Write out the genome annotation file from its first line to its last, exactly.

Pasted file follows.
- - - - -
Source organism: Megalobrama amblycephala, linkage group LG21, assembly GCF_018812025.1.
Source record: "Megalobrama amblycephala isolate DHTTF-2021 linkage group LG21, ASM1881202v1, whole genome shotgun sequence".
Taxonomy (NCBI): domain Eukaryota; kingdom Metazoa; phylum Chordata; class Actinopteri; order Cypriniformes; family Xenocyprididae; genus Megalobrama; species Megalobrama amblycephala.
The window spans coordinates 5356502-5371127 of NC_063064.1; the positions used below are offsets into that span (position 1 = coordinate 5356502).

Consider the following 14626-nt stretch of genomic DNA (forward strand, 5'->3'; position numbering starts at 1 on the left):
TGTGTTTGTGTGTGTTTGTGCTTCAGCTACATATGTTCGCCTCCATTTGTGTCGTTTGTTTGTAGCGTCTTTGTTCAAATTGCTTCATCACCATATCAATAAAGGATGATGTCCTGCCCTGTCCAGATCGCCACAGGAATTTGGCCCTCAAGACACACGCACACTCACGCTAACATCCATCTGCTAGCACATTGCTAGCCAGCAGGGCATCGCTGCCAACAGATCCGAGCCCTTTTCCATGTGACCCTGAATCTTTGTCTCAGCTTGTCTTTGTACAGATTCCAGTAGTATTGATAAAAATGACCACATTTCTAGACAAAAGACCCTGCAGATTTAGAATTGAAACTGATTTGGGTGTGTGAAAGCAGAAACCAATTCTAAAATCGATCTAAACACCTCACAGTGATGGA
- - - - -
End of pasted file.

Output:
Source organism: Megalobrama amblycephala, linkage group LG21, assembly GCF_018812025.1.
Source record: "Megalobrama amblycephala isolate DHTTF-2021 linkage group LG21, ASM1881202v1, whole genome shotgun sequence".
Taxonomy (NCBI): domain Eukaryota; kingdom Metazoa; phylum Chordata; class Actinopteri; order Cypriniformes; family Xenocyprididae; genus Megalobrama; species Megalobrama amblycephala.
The window spans coordinates 5356502-5371127 of NC_063064.1; the positions used below are offsets into that span (position 1 = coordinate 5356502).

Consider the following 14626-nt stretch of genomic DNA (forward strand, 5'->3'; position numbering starts at 1 on the left):
TGTGTTTGTGTGTGTTTGTGCTTCAGCTACATATGTTCGCCTCCATTTGTGTCGTTTGTTTGTAGCGTCTTTGTTCAAATTGCTTCATCACCATATCAATAAAGGATGATGTCCTGCCCTGTCCAGATCGCCACAGGAATTTGGCCCTCAAGACACACGCACACTCACGCTAACATCCATCTGCTAGCACATTGCTAGCCAGCAGGGCATCGCTGCCAACAGATCCGAGCCCTTTTCCATGTGACCCTGAATCTTTGTCTCAGCTTGTCTTTGTACAGATTCCAGTAGTATTGATAAAAATGACCACATTTCTAGACAAAAGACCCTGCAGATTTAGAATTGAAACTGATTTGGGTGTGTGAAAGCAGAAACCAATTCTAAAATCGATCTAAACACCTCACAGTGATGGA